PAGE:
A little help if possible to do some math

  • 14 June 2024
  • 4 replies

Userlevel 4
Badge +2

Sorry about the lack of punctuation in the title, I can’t edit after ;-)

So I don’t know if this is possible, but maybe someone has an idea.

The script below provides the following output:


The goal of the script is to figure out how ‘over provisioned’ we are on a switch. i.e. how many ports have never passed a packet. This is in order to size environments better for future refreshes.

So the output provides all the necessary info, but I’m not sure how to get a row to tell me “% Utililized”

This would be the total count of the ports in use (last column) divided into the the number of ports that specific switch, that show “0” across the board, and I’ll just take 1 zero and assume the rest are zeros (sometimes they are not, but this is just an estimate anyway).


Any ideas are greatly appreicated.

* @intent Branch Counters
* @description Branch Counters Interface Status show int counters on Arista & IOS-XE Switches
* 1. Check to see what switch ports have had no traffic accross the wire for sizing and planning.
* 2. Match on platform.os
* 3. Use the information from the custom command 'show int counters'.
* 4. Get port Status and number of ports on that switch
// Pattern of output
// Arista & Cisco have same pattern/columns
Traffic =
{Port:string} {InOctets:number} {InUcastPkts:number} {InMcastPkts:number} {InBcastPkts:number}
foreach device in network.devices
where "Branch" in device.tagNames && "AMRS" in device.tagNames && "Access" in device.tagNames
where device.platform.vendor == Vendor.CISCO || device.platform.os == OS.ARISTA_EOS
foreach command in device.outputs.commands
where command.commandText == "sh int counters"
let parsed = parseConfigBlocks(device.platform.os, command.response)
let matchData = blockMatches(parsed, Traffic)
foreach iface in device.interfaces
// get 1 match per interface
let x = max(foreach y in matchData
where iface.name == toLowerCase(y.data.Port)
select y)

where isPresent(x)

select {
Location: device.locationName,
name: device.name,
Vendor: device.platform.vendor,
Model: device.platform.model,
OS: device.platform.os,
Tag: device.tagNames,
Port: iface.name,
OperStatus: iface.operStatus,
Description: iface.description,
InUcastPkts: x.data.InUcastPkts,
InMcastPkts: x.data.InMcastPkts,
InBcastPkts: x.data.InBcastPkts,
InterfaceCount: length(device.interfaces),


4 replies

Userlevel 3

Here are a few queries from the Forward Library that perform math (percent calculations) as examples.




Notice that I multiply by 100 first before dividing.  At the time we only did Integer math.  There now is the ability to set a Type of Float, if you actually want decimal places.

I’ll look over your post a bit more soon.


Userlevel 3
Badge +1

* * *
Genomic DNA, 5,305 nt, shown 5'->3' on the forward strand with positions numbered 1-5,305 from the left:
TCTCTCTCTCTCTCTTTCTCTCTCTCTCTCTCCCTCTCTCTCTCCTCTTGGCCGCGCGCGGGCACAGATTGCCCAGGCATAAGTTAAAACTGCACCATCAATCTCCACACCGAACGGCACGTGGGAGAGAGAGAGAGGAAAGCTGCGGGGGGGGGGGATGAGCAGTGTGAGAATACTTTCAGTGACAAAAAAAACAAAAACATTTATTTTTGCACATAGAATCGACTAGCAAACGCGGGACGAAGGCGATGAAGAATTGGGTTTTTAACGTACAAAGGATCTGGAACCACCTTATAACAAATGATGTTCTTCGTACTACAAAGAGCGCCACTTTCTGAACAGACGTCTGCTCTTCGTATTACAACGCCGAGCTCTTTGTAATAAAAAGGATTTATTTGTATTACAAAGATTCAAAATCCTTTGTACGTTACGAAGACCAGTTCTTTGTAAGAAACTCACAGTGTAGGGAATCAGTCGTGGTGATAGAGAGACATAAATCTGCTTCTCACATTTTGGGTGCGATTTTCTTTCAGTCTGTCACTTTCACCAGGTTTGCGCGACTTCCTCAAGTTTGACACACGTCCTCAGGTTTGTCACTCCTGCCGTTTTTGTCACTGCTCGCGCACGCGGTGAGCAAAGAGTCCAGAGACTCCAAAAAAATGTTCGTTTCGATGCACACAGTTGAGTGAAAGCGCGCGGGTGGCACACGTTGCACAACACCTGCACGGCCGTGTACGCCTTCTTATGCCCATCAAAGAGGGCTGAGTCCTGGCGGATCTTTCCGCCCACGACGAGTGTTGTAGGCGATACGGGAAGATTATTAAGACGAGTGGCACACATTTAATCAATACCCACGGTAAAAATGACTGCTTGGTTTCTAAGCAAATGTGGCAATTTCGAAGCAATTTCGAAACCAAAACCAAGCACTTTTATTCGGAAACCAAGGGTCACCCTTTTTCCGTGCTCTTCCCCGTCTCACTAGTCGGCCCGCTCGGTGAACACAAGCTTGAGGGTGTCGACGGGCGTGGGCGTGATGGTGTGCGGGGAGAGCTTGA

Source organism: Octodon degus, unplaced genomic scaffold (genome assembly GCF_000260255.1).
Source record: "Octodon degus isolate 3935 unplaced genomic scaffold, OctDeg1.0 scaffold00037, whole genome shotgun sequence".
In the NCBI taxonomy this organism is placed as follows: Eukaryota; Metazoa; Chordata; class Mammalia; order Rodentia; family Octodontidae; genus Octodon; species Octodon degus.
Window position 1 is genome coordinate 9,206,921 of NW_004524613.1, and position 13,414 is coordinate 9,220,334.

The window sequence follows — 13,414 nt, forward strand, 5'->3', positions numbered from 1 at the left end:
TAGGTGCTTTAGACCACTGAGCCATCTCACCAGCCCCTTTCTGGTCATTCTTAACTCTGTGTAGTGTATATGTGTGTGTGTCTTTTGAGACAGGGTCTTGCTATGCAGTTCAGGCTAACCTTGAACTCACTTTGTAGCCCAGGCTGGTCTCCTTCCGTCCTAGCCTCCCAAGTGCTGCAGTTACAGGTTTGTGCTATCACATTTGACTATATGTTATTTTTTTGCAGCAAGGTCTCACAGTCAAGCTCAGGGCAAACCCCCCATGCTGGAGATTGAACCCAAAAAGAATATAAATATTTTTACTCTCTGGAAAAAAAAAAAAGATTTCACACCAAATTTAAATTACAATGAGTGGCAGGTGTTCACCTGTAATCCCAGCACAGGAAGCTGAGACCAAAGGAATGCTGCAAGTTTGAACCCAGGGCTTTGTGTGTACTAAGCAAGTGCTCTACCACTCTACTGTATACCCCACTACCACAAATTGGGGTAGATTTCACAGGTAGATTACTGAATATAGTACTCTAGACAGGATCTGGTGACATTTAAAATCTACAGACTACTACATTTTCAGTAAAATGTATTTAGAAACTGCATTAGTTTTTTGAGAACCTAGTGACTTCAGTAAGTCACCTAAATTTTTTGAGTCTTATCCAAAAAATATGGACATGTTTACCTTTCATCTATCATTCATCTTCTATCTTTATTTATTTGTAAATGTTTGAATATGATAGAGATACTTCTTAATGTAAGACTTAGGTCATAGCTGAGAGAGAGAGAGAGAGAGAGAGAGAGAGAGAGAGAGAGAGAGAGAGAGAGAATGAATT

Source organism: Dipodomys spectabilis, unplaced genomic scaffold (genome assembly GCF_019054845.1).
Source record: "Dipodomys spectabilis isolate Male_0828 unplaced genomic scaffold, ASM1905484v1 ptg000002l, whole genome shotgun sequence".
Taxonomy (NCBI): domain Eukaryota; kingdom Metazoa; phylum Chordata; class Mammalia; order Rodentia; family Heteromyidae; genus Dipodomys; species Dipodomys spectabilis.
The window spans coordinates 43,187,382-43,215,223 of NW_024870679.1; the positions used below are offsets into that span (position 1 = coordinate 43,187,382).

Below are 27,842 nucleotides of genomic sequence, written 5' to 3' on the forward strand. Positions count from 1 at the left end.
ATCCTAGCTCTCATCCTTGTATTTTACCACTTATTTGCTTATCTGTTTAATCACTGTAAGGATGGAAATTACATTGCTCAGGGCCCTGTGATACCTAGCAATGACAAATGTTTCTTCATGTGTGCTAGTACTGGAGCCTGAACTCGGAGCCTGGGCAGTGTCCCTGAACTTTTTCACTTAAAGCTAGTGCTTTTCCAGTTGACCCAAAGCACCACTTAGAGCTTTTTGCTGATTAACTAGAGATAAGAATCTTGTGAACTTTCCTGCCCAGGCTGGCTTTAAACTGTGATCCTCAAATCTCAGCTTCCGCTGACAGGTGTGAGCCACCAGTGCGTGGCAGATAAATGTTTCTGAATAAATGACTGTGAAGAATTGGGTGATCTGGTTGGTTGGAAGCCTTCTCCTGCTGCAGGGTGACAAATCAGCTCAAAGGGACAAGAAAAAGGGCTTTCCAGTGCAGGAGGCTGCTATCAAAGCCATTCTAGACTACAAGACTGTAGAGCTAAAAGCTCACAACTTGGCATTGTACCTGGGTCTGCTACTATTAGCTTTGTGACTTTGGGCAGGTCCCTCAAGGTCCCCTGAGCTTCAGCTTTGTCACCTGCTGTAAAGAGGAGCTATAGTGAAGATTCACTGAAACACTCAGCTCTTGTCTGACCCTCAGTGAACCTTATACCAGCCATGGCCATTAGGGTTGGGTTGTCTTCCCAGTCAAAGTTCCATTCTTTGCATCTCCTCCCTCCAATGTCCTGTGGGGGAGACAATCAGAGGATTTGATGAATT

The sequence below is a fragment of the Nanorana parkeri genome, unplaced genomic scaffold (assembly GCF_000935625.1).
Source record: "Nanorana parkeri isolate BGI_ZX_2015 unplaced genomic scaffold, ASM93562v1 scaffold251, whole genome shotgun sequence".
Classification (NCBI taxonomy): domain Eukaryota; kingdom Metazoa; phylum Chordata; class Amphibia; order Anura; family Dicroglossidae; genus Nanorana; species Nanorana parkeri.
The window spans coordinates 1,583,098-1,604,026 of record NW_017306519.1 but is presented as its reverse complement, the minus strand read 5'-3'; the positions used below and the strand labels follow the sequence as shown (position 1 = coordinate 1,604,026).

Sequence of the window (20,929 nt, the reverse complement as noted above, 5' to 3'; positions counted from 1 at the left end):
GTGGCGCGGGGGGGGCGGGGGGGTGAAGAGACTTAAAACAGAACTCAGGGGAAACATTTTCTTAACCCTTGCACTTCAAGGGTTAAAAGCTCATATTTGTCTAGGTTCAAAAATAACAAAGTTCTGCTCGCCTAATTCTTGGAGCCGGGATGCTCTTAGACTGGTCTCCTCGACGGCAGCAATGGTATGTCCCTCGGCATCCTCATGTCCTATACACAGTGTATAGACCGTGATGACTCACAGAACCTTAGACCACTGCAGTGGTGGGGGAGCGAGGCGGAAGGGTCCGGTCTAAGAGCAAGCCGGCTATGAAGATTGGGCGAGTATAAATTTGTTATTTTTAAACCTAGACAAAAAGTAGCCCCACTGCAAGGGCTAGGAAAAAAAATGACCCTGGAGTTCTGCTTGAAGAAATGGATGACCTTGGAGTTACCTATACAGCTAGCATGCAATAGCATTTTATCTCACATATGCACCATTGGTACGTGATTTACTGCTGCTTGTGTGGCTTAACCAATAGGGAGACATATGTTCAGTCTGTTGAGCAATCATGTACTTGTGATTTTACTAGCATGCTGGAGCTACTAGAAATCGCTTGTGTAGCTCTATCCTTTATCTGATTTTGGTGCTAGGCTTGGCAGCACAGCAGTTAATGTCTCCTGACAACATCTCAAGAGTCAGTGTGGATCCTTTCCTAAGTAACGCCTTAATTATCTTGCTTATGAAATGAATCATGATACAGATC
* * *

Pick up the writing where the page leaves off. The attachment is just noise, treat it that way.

There is some examples of maths also in the nqe documentation.

However, I think you may fiind it be better to consider the ports not used as a number and avoid the percentages. Percentages need to be carefully examined as it can hide the truth.

For example 50% used sounds like we have too much spare capacity, but this may only be true if we actually have a fully populated chassis with many cards installed. On a 24 port switch it sounds okay at least to me. If a switxh has only just been installed then we would expect it to be under uaed for a period of time.

If you do this as a percentage then you may want to first group similar devices. Those that are for the same site, environment or what ever makes sense for your team. As the percentage is then across mutiple device then i think iy may sit better in any reports.

You may also want to flag what the port is used for, such as networking, servers, users, printers and so. Perhaps the descriptions on interfaces can help or whether the port is enabled may be important. If i recall i think NQE exposes earned hosts as well which may be incorporated into your reporting.

For example saying we have 4000 ports for servers available and 2000 are in use for location X gives us 50% utilised is probably more useful for planning.

This isn't to say that having the specifics for each device isn't needed as well.

To group devices you would need some method such as tagNames, naming convention, etc  to grab the collate the data for related devices.

Userlevel 4

@cariddir  This is purposely verbose so you can see the logic. I have two functions which test for any 0 counters or all 0 counters


test =
Router# show interfaces counters
Port InOctets InUcastPkts InMcastPkts InBcastPkts InDiscards
Fa0/0 1234567890 123456 123456 12345 0
Fa0/1 9876543210 654321 654321 54321 0
Fa0/2 0 0 654321 54321 0
Fa0/3 9876543210 654321 654321 0 0
Fa0/4 9876543210 654321 0 54321 0
Fa0/5 0 0 0 0 0

pattern =
{Port:string} {InOctets:number} {InUcastPkts:number} {InMcastPkts:number} {InBcastPkts:number}

countInactiveAnyZero(interfaces) =
foreach interface in interfaces
where 0 in interface.counters
select interface;

countInactiveAllZero(interfaces) =
foreach interface in interfaces
where sum(interface.counters) == 0
select interface;

foreach x in [0]
let blocks = parseConfigBlocks(OS.UNKNOWN, test)
let matches = blockMatches(blocks, pattern)
let fixCounters = (foreach match in matches
select {
port: match.data.Port,
counters: [match.data.InOctets,
let zeroInterfaces = countInactiveAllZero(fixCounters)
where isPresent(zeroInterfaces)
let activePorts = float(length(matches) - length(zeroInterfaces))
let totalPorts = float(length(matches))
let percentage = activePorts / totalPorts
select {
zeroInterfaces, totalPorts, activePorts, percentage: percentage * float(100)


Userlevel 4
Badge +2


Thank you very much. 

 Going to work with this today.  I’ll let you know how it works out!

Again, much appreciated.